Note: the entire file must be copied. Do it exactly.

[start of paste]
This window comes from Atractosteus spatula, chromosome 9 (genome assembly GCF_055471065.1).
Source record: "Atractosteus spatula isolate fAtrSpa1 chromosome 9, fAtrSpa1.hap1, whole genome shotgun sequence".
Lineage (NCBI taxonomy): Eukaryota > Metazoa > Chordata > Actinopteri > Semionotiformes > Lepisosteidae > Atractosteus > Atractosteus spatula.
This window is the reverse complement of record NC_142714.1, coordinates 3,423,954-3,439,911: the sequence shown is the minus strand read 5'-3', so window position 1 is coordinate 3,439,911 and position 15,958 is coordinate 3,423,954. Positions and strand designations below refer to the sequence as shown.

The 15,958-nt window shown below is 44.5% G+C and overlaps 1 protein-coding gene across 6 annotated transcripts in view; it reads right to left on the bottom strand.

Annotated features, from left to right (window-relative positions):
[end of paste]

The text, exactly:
This window comes from Atractosteus spatula, chromosome 9 (genome assembly GCF_055471065.1).
Source record: "Atractosteus spatula isolate fAtrSpa1 chromosome 9, fAtrSpa1.hap1, whole genome shotgun sequence".
Lineage (NCBI taxonomy): Eukaryota > Metazoa > Chordata > Actinopteri > Semionotiformes > Lepisosteidae > Atractosteus > Atractosteus spatula.
This window is the reverse complement of record NC_142714.1, coordinates 3,423,954-3,439,911: the sequence shown is the minus strand read 5'-3', so window position 1 is coordinate 3,439,911 and position 15,958 is coordinate 3,423,954. Positions and strand designations below refer to the sequence as shown.

The 15,958-nt window shown below is 44.5% G+C and overlaps 1 protein-coding gene across 6 annotated transcripts in view; it reads right to left on the bottom strand.

Annotated features, from left to right (window-relative positions):